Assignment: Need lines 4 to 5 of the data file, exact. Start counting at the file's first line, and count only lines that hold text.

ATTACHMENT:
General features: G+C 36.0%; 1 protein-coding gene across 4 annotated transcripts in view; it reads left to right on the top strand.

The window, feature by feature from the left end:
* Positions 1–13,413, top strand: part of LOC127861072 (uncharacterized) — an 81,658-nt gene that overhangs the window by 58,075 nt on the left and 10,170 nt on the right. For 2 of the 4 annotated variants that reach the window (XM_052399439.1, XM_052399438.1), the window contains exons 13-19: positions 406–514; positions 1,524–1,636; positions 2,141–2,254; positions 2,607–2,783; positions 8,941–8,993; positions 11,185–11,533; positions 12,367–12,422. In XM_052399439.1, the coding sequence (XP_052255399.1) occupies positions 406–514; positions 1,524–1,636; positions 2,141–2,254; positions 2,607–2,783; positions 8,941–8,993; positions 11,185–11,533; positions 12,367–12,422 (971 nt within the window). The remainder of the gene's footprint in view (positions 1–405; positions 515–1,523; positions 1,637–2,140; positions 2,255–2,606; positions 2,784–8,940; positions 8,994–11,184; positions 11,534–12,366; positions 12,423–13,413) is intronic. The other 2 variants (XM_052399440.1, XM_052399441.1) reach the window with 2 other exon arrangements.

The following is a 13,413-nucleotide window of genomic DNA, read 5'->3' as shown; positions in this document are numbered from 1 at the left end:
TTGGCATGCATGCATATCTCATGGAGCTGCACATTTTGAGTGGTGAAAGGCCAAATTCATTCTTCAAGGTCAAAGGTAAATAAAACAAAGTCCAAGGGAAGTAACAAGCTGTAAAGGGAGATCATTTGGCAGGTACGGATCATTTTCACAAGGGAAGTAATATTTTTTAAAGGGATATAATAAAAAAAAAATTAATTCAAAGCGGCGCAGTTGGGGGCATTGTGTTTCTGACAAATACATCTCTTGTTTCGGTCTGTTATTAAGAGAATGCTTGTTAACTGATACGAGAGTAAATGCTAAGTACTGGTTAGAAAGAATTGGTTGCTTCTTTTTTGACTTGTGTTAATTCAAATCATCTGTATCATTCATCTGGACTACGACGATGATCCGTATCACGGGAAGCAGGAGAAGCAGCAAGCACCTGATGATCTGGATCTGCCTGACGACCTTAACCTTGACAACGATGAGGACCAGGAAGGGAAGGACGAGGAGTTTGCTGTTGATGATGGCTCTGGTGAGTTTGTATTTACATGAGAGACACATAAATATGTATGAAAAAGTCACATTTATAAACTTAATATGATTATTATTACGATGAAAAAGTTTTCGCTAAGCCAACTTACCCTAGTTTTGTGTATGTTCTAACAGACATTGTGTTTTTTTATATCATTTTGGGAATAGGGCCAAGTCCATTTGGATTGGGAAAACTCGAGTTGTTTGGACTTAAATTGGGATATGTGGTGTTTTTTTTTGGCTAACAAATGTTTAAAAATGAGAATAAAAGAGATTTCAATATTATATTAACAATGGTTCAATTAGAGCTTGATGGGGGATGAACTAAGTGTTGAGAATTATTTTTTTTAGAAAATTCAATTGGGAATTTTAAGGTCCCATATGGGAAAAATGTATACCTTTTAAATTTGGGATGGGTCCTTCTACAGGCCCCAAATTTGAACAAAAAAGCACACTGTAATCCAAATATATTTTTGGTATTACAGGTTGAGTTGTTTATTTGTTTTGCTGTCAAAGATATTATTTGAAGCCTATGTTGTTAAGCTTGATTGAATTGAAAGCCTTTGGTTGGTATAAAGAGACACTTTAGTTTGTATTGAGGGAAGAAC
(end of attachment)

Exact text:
The following is a 13,413-nucleotide window of genomic DNA, read 5'->3' as shown; positions in this document are numbered from 1 at the left end:
TTGGCATGCATGCATATCTCATGGAGCTGCACATTTTGAGTGGTGAAAGGCCAAATTCATTCTTCAAGGTCAAAGGTAAATAAAACAAAGTCCAAGGGAAGTAACAAGCTGTAAAGGGAGATCATTTGGCAGGTACGGATCATTTTCACAAGGGAAGTAATATTTTTTAAAGGGATATAATAAAAAAAAAATTAATTCAAAGCGGCGCAGTTGGGGGCATTGTGTTTCTGACAAATACATCTCTTGTTTCGGTCTGTTATTAAGAGAATGCTTGTTAACTGATACGAGAGTAAATGCTAAGTACTGGTTAGAAAGAATTGGTTGCTTCTTTTTTGACTTGTGTTAATTCAAATCATCTGTATCATTCATCTGGACTACGACGATGATCCGTATCACGGGAAGCAGGAGAAGCAGCAAGCACCTGATGATCTGGATCTGCCTGACGACCTTAACCTTGACAACGATGAGGACCAGGAAGGGAAGGACGAGGAGTTTGCTGTTGATGATGGCTCTGGTGAGTTTGTATTTACATGAGAGACACATAAATATGTATGAAAAAGTCACATTTATAAACTTAATATGATTATTATTACGATGAAAAAGTTTTCGCTAAGCCAACTTACCCTAGTTTTGTGTATGTTCTAACAGACATTGTGTTTTTTTATATCATTTTGGGAATAGGGCCAAGTCCATTTGGATTGGGAAAACTCGAGTTGTTTGGACTTAAATTGGGATATGTGGTGTTTTTTTTTGGCTAACAAATGTTTAAAAATGAGAATAAAAGAGATTTCAATATTATATTAACAATGGTTCAATTAGAGCTTGATGGGGGATGAACTAAGTGTTGAGAATTATTTTTTTTAGAAAATTCAATTGGGAATTTTAAGGTCCCATATGGGAAAAATGTATACCTTTTAAATTTGGGATGGGTCCTTCTACAGGCCCCAAATTTGAACAAAAAAGCACACTGTAATCCAAATATATTTTTGGTATTACAGGTTGAGTTGTTTATTTGTTTTGCTGTCAAAGATATTATTTGAAGCCTATGTTGTTAAGCTTGATTGAATTGAAAGCCTTTGGTTGGTATAAAGAGACACTTTAGTTTGTATTGAGGGAAGAAC